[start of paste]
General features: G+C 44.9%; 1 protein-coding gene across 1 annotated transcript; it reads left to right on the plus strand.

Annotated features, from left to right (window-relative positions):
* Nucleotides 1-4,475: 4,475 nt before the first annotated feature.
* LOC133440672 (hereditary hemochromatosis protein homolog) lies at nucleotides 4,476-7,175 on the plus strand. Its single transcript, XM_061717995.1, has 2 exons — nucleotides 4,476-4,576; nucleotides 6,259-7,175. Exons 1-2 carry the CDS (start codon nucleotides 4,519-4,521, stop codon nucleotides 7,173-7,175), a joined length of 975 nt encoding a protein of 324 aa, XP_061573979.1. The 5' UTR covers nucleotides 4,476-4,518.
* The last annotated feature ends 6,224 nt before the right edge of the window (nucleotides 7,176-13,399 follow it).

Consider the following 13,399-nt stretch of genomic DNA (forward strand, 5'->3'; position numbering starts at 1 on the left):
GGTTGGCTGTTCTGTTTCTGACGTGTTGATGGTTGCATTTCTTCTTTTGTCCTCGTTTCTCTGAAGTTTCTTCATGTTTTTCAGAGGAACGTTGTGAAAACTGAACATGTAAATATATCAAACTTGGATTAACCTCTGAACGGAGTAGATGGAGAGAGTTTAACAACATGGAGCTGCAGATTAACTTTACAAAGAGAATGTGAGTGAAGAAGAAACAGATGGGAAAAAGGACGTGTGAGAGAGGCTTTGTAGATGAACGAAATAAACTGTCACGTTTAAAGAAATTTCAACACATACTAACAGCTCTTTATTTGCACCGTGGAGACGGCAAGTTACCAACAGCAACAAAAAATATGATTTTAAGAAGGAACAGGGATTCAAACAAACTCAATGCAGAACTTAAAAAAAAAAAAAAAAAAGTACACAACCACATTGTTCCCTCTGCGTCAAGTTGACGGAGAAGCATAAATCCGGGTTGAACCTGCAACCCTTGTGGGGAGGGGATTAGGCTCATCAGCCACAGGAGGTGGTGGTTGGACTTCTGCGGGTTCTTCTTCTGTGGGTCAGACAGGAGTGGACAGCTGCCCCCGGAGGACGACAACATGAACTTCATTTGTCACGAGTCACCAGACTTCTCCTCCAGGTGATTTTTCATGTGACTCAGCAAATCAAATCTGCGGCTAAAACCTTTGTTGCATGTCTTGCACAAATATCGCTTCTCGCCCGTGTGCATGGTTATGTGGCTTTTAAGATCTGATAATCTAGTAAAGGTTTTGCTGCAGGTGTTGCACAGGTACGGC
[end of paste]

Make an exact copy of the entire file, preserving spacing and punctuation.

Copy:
General features: G+C 44.9%; 1 protein-coding gene across 1 annotated transcript; it reads left to right on the plus strand.

Annotated features, from left to right (window-relative positions):
* Nucleotides 1-4,475: 4,475 nt before the first annotated feature.
* LOC133440672 (hereditary hemochromatosis protein homolog) lies at nucleotides 4,476-7,175 on the plus strand. Its single transcript, XM_061717995.1, has 2 exons — nucleotides 4,476-4,576; nucleotides 6,259-7,175. Exons 1-2 carry the CDS (start codon nucleotides 4,519-4,521, stop codon nucleotides 7,173-7,175), a joined length of 975 nt encoding a protein of 324 aa, XP_061573979.1. The 5' UTR covers nucleotides 4,476-4,518.
* The last annotated feature ends 6,224 nt before the right edge of the window (nucleotides 7,176-13,399 follow it).

Consider the following 13,399-nt stretch of genomic DNA (forward strand, 5'->3'; position numbering starts at 1 on the left):
GGTTGGCTGTTCTGTTTCTGACGTGTTGATGGTTGCATTTCTTCTTTTGTCCTCGTTTCTCTGAAGTTTCTTCATGTTTTTCAGAGGAACGTTGTGAAAACTGAACATGTAAATATATCAAACTTGGATTAACCTCTGAACGGAGTAGATGGAGAGAGTTTAACAACATGGAGCTGCAGATTAACTTTACAAAGAGAATGTGAGTGAAGAAGAAACAGATGGGAAAAAGGACGTGTGAGAGAGGCTTTGTAGATGAACGAAATAAACTGTCACGTTTAAAGAAATTTCAACACATACTAACAGCTCTTTATTTGCACCGTGGAGACGGCAAGTTACCAACAGCAACAAAAAATATGATTTTAAGAAGGAACAGGGATTCAAACAAACTCAATGCAGAACTTAAAAAAAAAAAAAAAAAAGTACACAACCACATTGTTCCCTCTGCGTCAAGTTGACGGAGAAGCATAAATCCGGGTTGAACCTGCAACCCTTGTGGGGAGGGGATTAGGCTCATCAGCCACAGGAGGTGGTGGTTGGACTTCTGCGGGTTCTTCTTCTGTGGGTCAGACAGGAGTGGACAGCTGCCCCCGGAGGACGACAACATGAACTTCATTTGTCACGAGTCACCAGACTTCTCCTCCAGGTGATTTTTCATGTGACTCAGCAAATCAAATCTGCGGCTAAAACCTTTGTTGCATGTCTTGCACAAATATCGCTTCTCGCCCGTGTGCATGGTTATGTGGCTTTTAAGATCTGATAATCTAGTAAAGGTTTTGCTGCAGGTGTTGCACAGGTACGGC